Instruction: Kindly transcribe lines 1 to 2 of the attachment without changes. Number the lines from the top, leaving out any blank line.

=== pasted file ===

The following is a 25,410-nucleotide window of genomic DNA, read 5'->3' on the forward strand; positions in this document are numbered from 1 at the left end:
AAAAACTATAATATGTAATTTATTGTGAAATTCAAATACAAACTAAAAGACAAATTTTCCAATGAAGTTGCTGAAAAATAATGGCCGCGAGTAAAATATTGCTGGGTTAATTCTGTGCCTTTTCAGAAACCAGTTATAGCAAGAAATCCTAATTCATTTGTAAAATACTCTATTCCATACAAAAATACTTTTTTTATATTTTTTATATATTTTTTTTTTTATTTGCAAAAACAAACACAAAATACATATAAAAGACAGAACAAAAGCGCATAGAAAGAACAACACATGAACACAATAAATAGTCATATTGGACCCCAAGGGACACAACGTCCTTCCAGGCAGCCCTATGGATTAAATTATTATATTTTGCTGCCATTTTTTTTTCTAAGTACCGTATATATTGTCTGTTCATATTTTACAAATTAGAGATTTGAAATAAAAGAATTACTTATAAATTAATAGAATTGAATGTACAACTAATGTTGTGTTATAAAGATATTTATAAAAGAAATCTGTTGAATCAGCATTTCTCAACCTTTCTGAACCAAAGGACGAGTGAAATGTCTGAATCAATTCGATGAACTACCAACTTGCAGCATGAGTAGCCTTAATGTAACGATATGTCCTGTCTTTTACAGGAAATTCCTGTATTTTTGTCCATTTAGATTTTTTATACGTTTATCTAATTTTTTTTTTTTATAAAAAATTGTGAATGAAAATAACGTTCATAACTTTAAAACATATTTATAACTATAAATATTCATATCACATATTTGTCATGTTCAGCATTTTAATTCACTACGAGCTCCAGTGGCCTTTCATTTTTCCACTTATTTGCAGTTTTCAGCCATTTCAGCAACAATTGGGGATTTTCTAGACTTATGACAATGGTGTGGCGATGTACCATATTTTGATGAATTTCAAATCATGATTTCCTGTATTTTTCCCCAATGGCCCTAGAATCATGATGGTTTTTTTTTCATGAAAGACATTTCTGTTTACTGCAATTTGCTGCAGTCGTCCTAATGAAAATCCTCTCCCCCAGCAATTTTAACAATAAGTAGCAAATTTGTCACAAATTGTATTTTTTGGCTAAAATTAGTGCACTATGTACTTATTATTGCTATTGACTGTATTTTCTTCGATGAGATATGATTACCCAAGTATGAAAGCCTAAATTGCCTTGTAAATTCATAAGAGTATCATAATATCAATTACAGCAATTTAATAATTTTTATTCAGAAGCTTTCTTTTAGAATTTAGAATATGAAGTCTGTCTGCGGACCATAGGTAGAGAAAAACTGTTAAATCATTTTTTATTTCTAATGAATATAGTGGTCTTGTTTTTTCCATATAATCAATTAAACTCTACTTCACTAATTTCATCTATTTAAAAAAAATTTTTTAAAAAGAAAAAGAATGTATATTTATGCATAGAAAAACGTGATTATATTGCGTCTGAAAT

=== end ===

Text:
The following is a 25,410-nucleotide window of genomic DNA, read 5'->3' on the forward strand; positions in this document are numbered from 1 at the left end:
AAAAACTATAATATGTAATTTATTGTGAAATTCAAATACAAACTAAAAGACAAATTTTCCAATGAAGTTGCTGAAAAATAATGGCCGCGAGTAAAATATTGCTGGGTTAATTCTGTGCCTTTTCAGAAACCAGTTATAGCAAGAAATCCTAATTCATTTGTAAAATACTCTATTCCATACAAAAATACTTTTTTTATATTTTTTATATATTTTTTTTTTTATTTGCAAAAACAAACACAAAATACATATAAAAGACAGAACAAAAGCGCATAGAAAGAACAACACATGAACACAATAAATAGTCATATTGGACCCCAAGGGACACAACGTCCTTCCAGGCAGCCCTATGGATTAAATTATTATATTTTGCTGCCATTTTTTTTTCTAAGTACCGTATATATTGTCTGTTCATATTTTACAAATTAGAGATTTGAAATAAAAGAATTACTTATAAATTAATAGAATTGAATGTACAACTAATGTTGTGTTATAAAGATATTTATAAAAGAAATCTGTTGAATCAGCATTTCTCAACCTTTCTGAACCAAAGGACGAGTGAAATGTCTGAATCAATTCGATGAACTACCAACTTGCAGCATGAGTAGCCTTAATGTAACGATATGTCCTGTCTTTTACAGGAAATTCCTGTATTTTTGTCCATTTAGATTTTTTATACGTTTATCTAATTTTTTTTTTTTATAAAAAATTGTGAATGAAAATAACGTTCATAACTTTAAAACATATTTATAACTATAAATATTCATATCACATATTTGTCATGTTCAGCATTTTAATTCACTACGAGCTCCAGTGGCCTTTCATTTTTCCACTTATTTGCAGTTTTCAGCCATTTCAGCAACAATTGGGGATTTTCTAGACTTATGACAATGGTGTGGCGATGTACCATATTTTGATGAATTTCAAATCATGATTTCCTGTATTTTTCCCCAATGGCCCTAGAATCATGATGGTTTTTTTTTCATGAAAGACATTTCTGTTTACTGCAATTTGCTGCAGTCGTCCTAATGAAAATCCTCTCCCCCAGCAATTTTAACAATAAGTAGCAAATTTGTCACAAATTGTATTTTTTGGCTAAAATTAGTGCACTATGTACTTATTATTGCTATTGACTGTATTTTCTTCGATGAGATATGATTACCCAAGTATGAAAGCCTAAATTGCCTTGTAAATTCATAAGAGTATCATAATATCAATTACAGCAATTTAATAATTTTTATTCAGAAGCTTTCTTTTAGAATTTAGAATATGAAGTCTGTCTGCGGACCATAGGTAGAGAAAAACTGTTAAATCATTTTTTATTTCTAATGAATATAGTGGTCTTGTTTTTTCCATATAATCAATTAAACTCTACTTCACTAATTTCATCTATTTAAAAAAAATTTTTTAAAAAGAAAAAGAATGTATATTTATGCATAGAAAAACGTGATTATATTGCGTCTGAAAT